Living in the Gray Areas
Lately I’ve been pondering life’s contradictions, and how we have to squeeze out a life that reflects our values in between them. The real substantial, relatable, change-making actions of our lives are usually somewhere in the gray area, the in between. Black and white, all or nothing thinking, divides us from each other and then constricts us into boxes.
For example, social media. I think we all know that in a broad sense, it’s not good for our mental health. Yet sometimes it does help facilitate valuable, authentic connections. And as an entrepreneur, I have to be on it in order for anyone to know what I am offering to the world. So I try to limit my time on social media, show up authentically, and take breaks. I can’t quit and I can’t let myself become obsessed. Sometimes I swing in between wanting to quit to being obsessed, and then back. I operate, sometimes sloppily, in between.
Then there’s yoga. The heart of yoga has nothing to do with fancy gymnastics poses, yet fancy gymnastics poses are fun to do, and look great on social media. So I choose to live in the gray area, sometimes sharing photos of handstands, and sometimes sharing rants about how social media has corrupted people’s perceptions of yoga. Because authentically, I enjoy handstands, and I also enjoy deconstructing the BS of the yoga industry. Sometimes handstands can be inspirational. But if that’s the only picture of yoga you’re presenting to your followers, that’s dangerous.
Love and boundaries. How do you continue to love someone who is toxic for you? There’s no black and white answer. I struggle. I take breaks from people when certain relationships are damaging my mental health. I work on myself and then sometimes go back to these people and try to be more selfless. Sometimes the pattern repeats. I grew up being taught that love was martyrdom, sacrificing yourself for the needs of others. Now I’ve realized I can’t show up for the people I am here to serve in the world if I am drowning in a swamp of toxic relationships.
Economy. I don’t believe that capitalism is the way forward to a better world, but I don’t see a way to drop out. Wise spending on sustainable things, generosity, and keeping up the faith that I am always provided for are my ways of living within this contradiction.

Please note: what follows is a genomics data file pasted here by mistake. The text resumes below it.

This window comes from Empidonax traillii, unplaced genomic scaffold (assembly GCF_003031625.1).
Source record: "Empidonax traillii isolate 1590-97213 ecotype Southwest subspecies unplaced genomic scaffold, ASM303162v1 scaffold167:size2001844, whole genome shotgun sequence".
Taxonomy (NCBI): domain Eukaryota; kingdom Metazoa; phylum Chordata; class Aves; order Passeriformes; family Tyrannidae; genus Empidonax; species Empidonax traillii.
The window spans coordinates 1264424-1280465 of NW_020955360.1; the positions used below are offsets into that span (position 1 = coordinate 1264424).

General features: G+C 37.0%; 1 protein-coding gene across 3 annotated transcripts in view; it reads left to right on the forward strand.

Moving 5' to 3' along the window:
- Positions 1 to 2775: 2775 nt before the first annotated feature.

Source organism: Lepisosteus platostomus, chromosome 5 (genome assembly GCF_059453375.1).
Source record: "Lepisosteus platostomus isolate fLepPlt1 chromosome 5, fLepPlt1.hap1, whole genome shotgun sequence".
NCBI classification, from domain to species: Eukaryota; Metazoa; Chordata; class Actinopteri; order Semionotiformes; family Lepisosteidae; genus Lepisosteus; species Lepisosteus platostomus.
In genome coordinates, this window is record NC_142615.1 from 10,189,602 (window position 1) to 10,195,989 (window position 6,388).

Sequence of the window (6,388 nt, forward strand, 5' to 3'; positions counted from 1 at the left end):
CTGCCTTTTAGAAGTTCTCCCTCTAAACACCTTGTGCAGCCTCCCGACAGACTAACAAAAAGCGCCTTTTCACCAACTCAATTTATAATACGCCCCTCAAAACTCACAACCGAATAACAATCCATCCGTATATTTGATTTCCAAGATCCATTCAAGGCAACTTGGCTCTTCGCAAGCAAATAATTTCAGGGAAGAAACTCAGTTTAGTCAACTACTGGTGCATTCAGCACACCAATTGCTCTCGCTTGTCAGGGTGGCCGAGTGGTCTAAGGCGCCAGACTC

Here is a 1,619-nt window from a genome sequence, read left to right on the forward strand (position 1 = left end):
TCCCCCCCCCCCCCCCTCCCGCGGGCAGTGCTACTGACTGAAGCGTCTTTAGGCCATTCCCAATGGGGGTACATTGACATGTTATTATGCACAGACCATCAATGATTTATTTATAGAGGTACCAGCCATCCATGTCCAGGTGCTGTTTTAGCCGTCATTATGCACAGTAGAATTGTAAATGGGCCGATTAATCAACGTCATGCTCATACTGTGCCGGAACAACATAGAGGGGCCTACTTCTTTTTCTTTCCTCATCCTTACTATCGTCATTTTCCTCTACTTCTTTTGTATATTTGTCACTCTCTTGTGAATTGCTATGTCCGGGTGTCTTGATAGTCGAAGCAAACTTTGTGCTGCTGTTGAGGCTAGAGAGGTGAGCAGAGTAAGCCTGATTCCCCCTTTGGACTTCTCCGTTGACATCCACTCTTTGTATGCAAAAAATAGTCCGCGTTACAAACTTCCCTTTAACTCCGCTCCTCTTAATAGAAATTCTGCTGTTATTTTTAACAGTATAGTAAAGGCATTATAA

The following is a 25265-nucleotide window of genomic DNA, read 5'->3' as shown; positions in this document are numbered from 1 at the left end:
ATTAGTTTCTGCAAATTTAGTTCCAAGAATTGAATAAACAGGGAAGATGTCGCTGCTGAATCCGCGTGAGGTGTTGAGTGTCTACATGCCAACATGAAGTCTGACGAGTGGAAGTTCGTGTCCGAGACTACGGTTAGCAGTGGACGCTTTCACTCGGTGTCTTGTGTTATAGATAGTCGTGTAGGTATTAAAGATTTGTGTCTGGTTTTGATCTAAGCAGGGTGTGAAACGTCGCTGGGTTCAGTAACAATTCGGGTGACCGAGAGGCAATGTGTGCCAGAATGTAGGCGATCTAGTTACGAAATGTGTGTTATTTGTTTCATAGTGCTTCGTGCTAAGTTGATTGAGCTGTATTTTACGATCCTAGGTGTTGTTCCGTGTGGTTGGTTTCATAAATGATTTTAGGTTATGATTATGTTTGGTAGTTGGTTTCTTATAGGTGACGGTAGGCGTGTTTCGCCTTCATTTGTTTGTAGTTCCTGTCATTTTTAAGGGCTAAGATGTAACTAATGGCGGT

The spiritual path. You can renounce, drop out, join a monastery or an ashram, and focus 100% on spirituality. Or you can be an atheist. But what if you’re a spiritual person who doesn’t feel a call to give up everything? Spirituality can still be found in the simple devotion of day to day life. It’s in the simple “chop wood, carry water” tasks if we choose to find it there. It’s in the mundane, sometimes felt more strongly there than on the mountaintops. Learn to be a spiritual human. Don’t give up your humanness before it’s meant to expire.
The mind. I find myself constantly planning the future, designing my dreams, but also anticipating how “life will be so good once _______ happens.” I know planning is sometimes necessary but I don’t want to miss every present moment because I’m future tripping. So I struggle. I pull myself back to the present when I notice I’m drifting. Again and again and again. I try to meditate more, and keep planning what I need to.
Recovery isn’t black or white either. I don’t buy into “sober from everything” as the only way to be sober. There’s plant medicine, there’s medication-assisted detox, there’s modern mental health. What is your intention in taking something in to your body? For healing or escape? For numbness or growth? Let intention be your compass and challenge yourself to live wisely in the gray area.
This is life, right? The struggle to find balance in between, the compromise that lets you keep your values yet stay relevant. Figuring what shade of gray is right for you. The space inside the contradiction, the mystery.
“The answer is never the answer. What’s really interesting is the mystery. If you seek the mystery instead of the answer, you’ll always be seeking. I’ve never seen anybody really find the answer. They think they have, so they stop thinking. But the job is to seek mystery, evoke mystery, plant a garden in which strange plants grow and mysteries bloom. The need for mystery is greater than the need for an answer.”
― Ken Kesey